Architecture: The art of listening to space and people, and the art of speaking with people through spaces.
Architecture: Interior design, exterior design, landscape design, and even those places we leave “untouched”… Architecture is everywhere.
Architecture represents very nearly the entirety of our built environments: Our streets, our parks, our homes, our schools, our offices, our shops, our centres of knowledge and recreation and commerce… All these are designed for play, learning, caring, creating, gathering, living, serving, conversing… in other words, living!
Architecture, in some mix or measure, helps or hurts the ways of life and thought, and the ease of life and thought, through the collaborative visions driven by architects of many stripes.
Architecture has the ability to inspire, delight, beautify, and generally impact the flows of our daily lives. Our relationships with each other, our productivity, the beauty of our communities, and definition and identities are influences and influenced by these dialectics with architecture.
Architecture is the blended art and science of building; not just on the scale of the structure to be built, but taking into account the whole of the psychological landscape, and the physical environment in which it will be built.
Bad architecture can be a mechanism of enforcement, while good architecture can be fertile ground for growth and change.
In their work the architect manipulates space, volume, textures, and light. Their consideration for shadows, materials, timelessness and innovation. They work with, and in subversion of the values of patrons, in private and public sectors, folding together technology and science with abstractions of deeply human desires, in order to adapt to the evolving and often unconscious needs presented by individuals and collectives, for use now, and projections of the needs of the uncertain future.
With their work, the architect may begin work seeking to respond to a specific function, such as a hospital, school, recreational space, office, home, etcetera; or, aim past this for an artistic or ideological expression. These two approaches often are convergent as the project takes shape.
As individuals, we all interact with architecture. As members of our society we negotiate old and new architecture multiple times a day, even on days we only see the results produced by architecture through media, policy, or mass psychology. And, despite the legacies, and innovations we sometimes may feel “subject to”, we do receive and reshape architecture, regularly in beautiful ways. We change metaphorical and literal paths laid down for us when we cut corners en masse; and, we can measure the responsiveness of our institutions by seeing their attempts to re-sod, or fence, or in a best-case make wide the way we have voted in with our feet.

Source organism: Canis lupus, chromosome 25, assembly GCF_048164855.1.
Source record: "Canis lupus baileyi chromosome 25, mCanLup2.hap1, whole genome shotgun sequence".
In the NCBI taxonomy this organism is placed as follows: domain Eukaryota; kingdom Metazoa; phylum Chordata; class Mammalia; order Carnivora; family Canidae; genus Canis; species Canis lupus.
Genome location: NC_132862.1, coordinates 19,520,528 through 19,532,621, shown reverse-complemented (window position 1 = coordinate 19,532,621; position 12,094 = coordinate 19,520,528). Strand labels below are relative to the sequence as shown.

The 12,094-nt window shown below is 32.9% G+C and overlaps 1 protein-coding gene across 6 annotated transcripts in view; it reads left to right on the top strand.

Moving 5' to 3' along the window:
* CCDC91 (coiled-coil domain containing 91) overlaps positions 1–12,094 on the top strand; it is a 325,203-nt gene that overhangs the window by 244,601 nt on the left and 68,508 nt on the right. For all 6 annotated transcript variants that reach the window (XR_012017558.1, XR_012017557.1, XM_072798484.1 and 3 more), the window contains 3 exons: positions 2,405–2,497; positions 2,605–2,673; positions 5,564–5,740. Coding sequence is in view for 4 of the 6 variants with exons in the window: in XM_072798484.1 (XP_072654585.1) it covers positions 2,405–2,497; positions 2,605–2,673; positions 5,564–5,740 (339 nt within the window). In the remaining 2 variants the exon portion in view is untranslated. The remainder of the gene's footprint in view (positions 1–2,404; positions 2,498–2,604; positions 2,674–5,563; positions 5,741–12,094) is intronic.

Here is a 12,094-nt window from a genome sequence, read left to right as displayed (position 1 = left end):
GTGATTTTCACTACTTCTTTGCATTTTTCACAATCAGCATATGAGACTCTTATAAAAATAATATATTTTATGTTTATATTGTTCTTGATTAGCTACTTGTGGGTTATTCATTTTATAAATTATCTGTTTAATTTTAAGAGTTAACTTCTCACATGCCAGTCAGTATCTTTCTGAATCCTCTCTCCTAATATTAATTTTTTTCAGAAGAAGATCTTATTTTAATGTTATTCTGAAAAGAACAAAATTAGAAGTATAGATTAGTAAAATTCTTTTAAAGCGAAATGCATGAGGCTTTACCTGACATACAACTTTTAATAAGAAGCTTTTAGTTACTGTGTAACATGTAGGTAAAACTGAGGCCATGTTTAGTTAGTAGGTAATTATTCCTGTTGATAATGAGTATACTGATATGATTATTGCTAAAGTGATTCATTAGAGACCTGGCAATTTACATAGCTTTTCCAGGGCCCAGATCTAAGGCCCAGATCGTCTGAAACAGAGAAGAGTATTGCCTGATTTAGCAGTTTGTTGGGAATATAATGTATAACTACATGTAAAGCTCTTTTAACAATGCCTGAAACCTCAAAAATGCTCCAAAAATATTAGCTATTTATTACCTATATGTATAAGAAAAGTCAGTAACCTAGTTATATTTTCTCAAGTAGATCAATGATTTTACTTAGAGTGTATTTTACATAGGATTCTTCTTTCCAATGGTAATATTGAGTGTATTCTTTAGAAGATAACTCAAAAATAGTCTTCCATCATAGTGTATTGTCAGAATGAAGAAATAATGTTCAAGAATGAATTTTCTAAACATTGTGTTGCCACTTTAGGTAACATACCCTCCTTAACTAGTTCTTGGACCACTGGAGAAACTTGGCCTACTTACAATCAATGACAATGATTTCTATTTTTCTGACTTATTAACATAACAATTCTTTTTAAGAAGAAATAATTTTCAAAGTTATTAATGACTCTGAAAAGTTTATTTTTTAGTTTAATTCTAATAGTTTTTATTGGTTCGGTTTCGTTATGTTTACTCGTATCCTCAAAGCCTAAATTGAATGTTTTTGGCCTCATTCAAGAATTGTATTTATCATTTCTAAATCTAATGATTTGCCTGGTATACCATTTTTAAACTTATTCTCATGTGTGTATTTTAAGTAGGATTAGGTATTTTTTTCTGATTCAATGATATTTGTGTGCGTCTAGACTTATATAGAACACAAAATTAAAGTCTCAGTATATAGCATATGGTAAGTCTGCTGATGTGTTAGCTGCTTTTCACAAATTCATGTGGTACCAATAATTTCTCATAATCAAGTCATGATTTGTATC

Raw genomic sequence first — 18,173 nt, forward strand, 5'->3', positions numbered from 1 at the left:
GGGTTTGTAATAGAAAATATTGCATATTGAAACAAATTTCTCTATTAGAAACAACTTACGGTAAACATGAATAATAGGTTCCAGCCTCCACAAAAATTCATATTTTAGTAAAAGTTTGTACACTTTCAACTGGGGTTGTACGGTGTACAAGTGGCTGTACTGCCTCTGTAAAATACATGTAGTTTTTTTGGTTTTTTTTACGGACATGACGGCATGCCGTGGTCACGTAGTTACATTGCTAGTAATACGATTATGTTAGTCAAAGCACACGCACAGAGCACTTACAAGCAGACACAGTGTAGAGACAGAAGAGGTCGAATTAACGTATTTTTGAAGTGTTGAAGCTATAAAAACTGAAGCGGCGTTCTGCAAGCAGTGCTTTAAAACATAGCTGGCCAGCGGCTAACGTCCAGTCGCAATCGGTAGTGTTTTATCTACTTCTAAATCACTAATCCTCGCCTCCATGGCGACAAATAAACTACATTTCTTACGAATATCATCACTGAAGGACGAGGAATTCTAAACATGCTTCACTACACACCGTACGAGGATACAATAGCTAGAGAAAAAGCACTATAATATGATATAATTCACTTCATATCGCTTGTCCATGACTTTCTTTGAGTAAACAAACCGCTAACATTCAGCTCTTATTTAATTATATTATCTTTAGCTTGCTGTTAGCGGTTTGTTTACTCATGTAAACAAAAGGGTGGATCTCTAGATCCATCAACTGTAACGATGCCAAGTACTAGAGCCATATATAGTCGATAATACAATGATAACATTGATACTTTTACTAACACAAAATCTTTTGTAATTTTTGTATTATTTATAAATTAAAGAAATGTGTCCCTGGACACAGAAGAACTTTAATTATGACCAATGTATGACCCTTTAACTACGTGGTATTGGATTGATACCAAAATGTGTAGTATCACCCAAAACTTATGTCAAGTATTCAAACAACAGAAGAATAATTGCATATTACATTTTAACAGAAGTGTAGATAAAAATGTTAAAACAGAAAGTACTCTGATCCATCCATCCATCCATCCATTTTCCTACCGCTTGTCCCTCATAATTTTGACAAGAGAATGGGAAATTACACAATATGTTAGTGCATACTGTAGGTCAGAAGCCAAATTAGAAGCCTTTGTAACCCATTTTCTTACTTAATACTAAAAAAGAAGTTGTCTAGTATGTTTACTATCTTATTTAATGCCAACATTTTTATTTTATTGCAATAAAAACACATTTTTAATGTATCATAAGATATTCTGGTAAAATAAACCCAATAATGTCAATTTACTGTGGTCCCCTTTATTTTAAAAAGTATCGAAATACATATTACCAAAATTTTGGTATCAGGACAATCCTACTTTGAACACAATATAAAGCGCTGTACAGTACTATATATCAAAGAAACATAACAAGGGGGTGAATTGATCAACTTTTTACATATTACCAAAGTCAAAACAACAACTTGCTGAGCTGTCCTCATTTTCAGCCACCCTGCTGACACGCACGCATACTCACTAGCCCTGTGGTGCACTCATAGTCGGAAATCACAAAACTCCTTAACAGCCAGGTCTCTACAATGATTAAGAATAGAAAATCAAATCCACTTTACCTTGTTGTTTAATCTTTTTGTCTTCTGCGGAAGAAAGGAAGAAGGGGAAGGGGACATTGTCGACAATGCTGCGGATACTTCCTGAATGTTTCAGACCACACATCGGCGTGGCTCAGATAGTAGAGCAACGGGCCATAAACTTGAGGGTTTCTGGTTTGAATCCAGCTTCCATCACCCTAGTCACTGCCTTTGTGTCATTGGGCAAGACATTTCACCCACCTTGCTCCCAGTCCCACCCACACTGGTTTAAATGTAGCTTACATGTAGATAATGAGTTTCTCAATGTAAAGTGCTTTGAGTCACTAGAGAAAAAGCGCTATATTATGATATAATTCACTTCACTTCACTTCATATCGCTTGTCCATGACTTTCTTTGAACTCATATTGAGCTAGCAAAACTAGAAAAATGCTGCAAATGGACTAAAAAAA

Architecture affects us, both practically and emotionally, in the way a building appears in context: our conservatism may be fed by the desire expressed to recapture mythological past with preservation or duplication of irrelevant forms. By the same take, our forms of community may be disrupted by changing functional adaptations in forms, into novelties or instruments of value extraction teleported into existing cultures. A cycle of neglect and intervention is recognizable in many places, and when projects appear without conversation with people affected by projects, this can seem like a violent mechanism. Any one instance may be in good faith, but even positive interventions will be damaged by a pattern of intervention without consultations. This is a difficult problem, which architects work against when they engage communities. This is architecture at its best. The only way to keep architecture relevant, and accepted, is to remain in dialogue with those who engage with it. The best amongst architects are in a position to broker a positive agreement between their patrons, the environment, and the polis.
Architecture speaks to us directly. Buildings, streets, and whole cities tell us who we were, who we are, and who we can be. We are told most directly where we sit in time, in identity, in matrixes such as hierarchies and ideologies, by architecture, even more and more subtly than through culture. The architect is uniquely positioned to speak to us all. They reflect, but also refract, our culture. They impact our interactions with each other, whether making these more fluid by eliminating physical obstacles, or by isolating us within bubbles of space.
The architect designs environments and habitats, taking existing landscapes, and using them to facilitate, or constrain, human interaction. The least effective architectural projects demonstrate a fear of the nature of humanity, and these are broken down and repurposed by the tides of human history; becoming, perhaps, quaint, at best used as the antithesis of their first purpose. The best in the field of architecture take a hand to enrich our interactions, from a place of faith in humanity and democracy. In so doing architects “simply” enrich our daily lives.